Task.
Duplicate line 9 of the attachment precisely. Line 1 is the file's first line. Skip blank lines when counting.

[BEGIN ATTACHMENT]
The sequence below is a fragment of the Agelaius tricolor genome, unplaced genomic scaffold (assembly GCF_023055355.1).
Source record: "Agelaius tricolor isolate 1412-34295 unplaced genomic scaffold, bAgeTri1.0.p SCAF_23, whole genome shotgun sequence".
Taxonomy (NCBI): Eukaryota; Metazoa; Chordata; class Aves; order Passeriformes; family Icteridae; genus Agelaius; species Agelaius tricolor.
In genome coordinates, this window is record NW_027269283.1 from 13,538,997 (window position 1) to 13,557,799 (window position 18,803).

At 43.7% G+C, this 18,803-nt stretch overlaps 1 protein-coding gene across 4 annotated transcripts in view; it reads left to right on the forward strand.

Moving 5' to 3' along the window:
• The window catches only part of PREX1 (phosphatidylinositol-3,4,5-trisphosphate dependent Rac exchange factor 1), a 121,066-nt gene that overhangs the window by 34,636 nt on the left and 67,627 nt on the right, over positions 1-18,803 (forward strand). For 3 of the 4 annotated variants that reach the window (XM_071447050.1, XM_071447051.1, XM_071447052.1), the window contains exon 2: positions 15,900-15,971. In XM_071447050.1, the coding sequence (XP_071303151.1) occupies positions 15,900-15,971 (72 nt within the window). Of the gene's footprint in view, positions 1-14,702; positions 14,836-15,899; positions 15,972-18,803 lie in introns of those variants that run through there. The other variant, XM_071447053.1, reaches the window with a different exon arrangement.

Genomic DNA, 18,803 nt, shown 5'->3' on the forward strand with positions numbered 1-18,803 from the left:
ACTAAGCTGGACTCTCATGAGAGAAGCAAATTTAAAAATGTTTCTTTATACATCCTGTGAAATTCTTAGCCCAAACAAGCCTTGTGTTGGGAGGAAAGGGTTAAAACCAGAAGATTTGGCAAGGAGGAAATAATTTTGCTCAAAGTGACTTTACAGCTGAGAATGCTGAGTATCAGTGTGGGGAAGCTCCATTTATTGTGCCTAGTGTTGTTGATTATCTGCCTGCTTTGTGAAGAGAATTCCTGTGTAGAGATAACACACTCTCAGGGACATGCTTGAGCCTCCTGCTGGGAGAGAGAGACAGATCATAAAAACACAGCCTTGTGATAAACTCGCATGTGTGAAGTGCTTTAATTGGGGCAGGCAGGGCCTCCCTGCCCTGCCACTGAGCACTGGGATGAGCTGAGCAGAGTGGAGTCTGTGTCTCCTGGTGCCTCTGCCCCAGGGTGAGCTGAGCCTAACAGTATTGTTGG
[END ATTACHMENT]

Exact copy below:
ACTAAGCTGGACTCTCATGAGAGAAGCAAATTTAAAAATGTTTCTTTATACATCCTGTGAAATTCTTAGCCCAAACAAGCCTTGTGTTGGGAGGAAAGGGTTAAAACCAGAAGATTTGGCAAGGAGGAAATAATTTTGCTCAAAGTGACTTTACAGCTGAGAATGCTGAGTATCAGTGTGGGGAAGCTCCATTTATTGTGCCTAGTGTTGTTGATTATCTGCCTGCTTTGTGAAGAGAATTCCTGTGTAGAGATAACACACTCTCAGGGACATGCTTGAGCCTCCTGCTGGGAGAGAGAGACAGATCATAAAAACACAGCCTTGTGATAAACTCGCATGTGTGAAGTGCTTTAATTGGGGCAGGCAGGGCCTCCCTGCCCTGCCACTGAGCACTGGGATGAGCTGAGCAGAGTGGAGTCTGTGTCTCCTGGTGCCTCTGCCCCAGGGTGAGCTGAGCCTAACAGTATTGTTGG